Need to fast-track hotel projects in Dublin city is critical

Capital needs 5,000 extra rooms in next five years to meet surging demand

The Dublin market has seen a strong rebound in economic activity, with the Dublin hotel market benefiting from a surge in demand. Hotels in Dublin city have been experiencing occupancy levels of over 80 per cent, and there is an immediate need for new hotels in prime Dublin city locations. In the next five years Dublin needs 5,000 additional rooms. However, the construction and development sector is slow to ramp up activity, with planning and funding of these projects the key hurdles.

In terms of funding, the challenge is that the time needed to deliver a hotel from the planning stages through to opening is at least three years, assuming funding is in place. While Dublin has queues of international funds keen to buy established city- centre hotels, as these hotels represent a quality asset class, there is limited funding available for a building project that brings the typical construction risks.

The need to fast-track hotel projects in Dublin city is critical and displacement should not be a concern. The issue is gap funding. While investors seeking to acquire an established hotel are plentiful, a gap exists around the necessary development capital. So what’s the solution?

In the past, government invested in hotels through the Great Southern Hotel Group, which worked well in delivering rooms where they were needed – Killarney, Galway and the national airports. This investment later allowed the established hotels be sold and capital recouped without distorting the marketplace.


More recently, Nama assuming control of over 100 hotel loans steadied the hotel sector during the recessionary period, as they recognised the need to allow for reinvestment in the hotel product, and in many cases Nama has reaped good returns through investment in these assets.

Indeed while Nama announces plans to deliver new houses in Dublin, there should also be a review of prime land suitable for use as hotel sites. The Nama mandate is changing as they are now tasked with delivering 20,000 homes over the next five years and so one might ask why their new strategic direction should not also be targeted to help expand Dublin’s hotel capacity by way of providing suitable sites or being development partners.

As an additional solution, I believe the Ireland Strategic Investment Fund (Isif) should invest part of its €7.2 billion fund to finance the building of up to 50 per cent of the required hotel supply for Dublin city. This could require up to €400 million, but would represent a strategic investment, as hotel rooms are vital infrastructure to support economic and tourism growth of the city and would deliver on the Isif's mandate "to deliver a commercial return and support economic activity and employment in Ireland".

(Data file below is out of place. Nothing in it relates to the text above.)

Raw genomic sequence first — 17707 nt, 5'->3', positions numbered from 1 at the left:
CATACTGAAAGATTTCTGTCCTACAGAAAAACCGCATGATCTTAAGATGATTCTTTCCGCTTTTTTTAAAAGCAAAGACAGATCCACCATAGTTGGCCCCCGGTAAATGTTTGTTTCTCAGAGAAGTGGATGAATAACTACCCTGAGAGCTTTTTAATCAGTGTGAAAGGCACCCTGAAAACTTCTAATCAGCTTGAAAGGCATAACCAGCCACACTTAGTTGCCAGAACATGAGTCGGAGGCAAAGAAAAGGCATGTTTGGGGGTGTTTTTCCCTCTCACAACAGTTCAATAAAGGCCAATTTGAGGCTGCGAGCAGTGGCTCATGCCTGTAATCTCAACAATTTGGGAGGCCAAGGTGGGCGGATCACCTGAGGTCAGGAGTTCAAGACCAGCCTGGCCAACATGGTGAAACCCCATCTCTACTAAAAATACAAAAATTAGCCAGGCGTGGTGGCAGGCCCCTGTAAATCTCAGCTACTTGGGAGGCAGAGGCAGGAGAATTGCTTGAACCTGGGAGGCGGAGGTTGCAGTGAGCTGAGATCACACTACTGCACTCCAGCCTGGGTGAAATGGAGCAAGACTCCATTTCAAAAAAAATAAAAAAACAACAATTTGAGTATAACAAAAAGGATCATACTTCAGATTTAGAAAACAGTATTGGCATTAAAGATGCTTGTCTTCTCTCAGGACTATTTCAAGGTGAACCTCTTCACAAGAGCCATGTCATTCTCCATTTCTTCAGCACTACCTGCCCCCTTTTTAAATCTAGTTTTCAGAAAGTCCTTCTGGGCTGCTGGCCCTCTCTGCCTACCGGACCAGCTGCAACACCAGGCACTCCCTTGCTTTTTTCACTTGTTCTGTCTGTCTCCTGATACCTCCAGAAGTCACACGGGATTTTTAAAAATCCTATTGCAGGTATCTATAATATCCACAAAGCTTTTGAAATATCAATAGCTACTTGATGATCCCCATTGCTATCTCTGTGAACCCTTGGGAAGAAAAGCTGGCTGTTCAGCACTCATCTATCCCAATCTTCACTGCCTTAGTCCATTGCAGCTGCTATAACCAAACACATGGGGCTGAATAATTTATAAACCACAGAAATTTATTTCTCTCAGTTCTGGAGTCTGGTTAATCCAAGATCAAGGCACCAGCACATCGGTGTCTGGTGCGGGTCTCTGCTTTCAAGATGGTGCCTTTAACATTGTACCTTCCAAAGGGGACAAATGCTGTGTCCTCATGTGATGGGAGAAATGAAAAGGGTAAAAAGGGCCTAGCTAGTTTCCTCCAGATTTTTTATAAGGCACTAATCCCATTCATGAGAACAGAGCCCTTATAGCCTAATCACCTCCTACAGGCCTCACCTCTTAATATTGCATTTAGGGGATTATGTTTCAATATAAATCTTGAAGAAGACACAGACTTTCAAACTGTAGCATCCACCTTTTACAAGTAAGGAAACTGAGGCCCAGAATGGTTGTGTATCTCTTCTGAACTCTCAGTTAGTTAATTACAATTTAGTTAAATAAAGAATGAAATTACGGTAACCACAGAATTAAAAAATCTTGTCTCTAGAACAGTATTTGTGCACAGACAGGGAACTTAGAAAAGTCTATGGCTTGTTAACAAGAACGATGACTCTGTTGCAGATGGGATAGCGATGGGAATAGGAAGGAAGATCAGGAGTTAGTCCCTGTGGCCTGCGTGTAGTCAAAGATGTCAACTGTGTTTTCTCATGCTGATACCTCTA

For many, the call for a 33 per cent increase in hotel room capacity in Dublin seems surreal considering not long ago the hotel sector tale was one zombie hotels, receiverships, declining profits and Dublin 4 hotels selling rooms at €49 per night just to create demand. The green shoots of recovery came with the resurgence of inbound tourism to Ireland. From a low of six million tourists to Ireland in 2010, this figure is expected to increase to eight million this year and the target for 2020 is 10 million annual overseas visitors to Ireland.

Dublin acts as the principal gateway for international tourists to Ireland, with Dublin Airport as the key transport hub. In 2010 Dublin Airport handled over 18 million passengers; this has now climbed to over 19 million, and numbers are expected to rise to 29 million by 2023.

The newly launched €1 million tourism campaign for Dublin under the brand “A Breath of Fresh Air” is expected to support growth in overseas visitors to the city by 6.5 per cent annually, which would see 6.2 million visitors coming to Dublin in 2020.

Factors such as the advantageous currency trends, the lower VAT rate of 9 per cent on hotel accommodation and food, and international campaigns such as the Wild Atlantic Way and The Gathering have supported continued growth in visitor numbers. Events in the 3 Arena, Croke Park Stadium and Grand Canal Theatre also stimulate additional demand from the domestic market. The confluence of higher international visitor numbers and increased demand from domestic visitors to Dublin means the real concern now is that the Dublin hotel market will not have the capacity to cater for a further lift in visitor numbers to Ireland.

Already we have reports of coach tour operators who are unable to quote for inbound tours due to lack of availability of hotel rooms. The Dublin Convention Centre is also concerned about the challenge of securing rooms as part of the tendering process to win international conferences.

The limited availability of rooms in Dublin city is becoming a bottleneck that is likely to damage the full potential of Ireland’s economic growth and needs urgent attention. If Dublin is considered the gateway to Ireland, what happens when there are no rooms to be found?

They say a good start is half the battle and our slow start to dealing with this supply issue is likely to leave us with a battle lost. We need to remove the funding handicap that now exists if we are to fix this obvious problem and continue to support Dublin’s growth strategies.

Aiden Murphy is a partner, corporate recovery, at accountancy and business advisory practice Crowe Horwath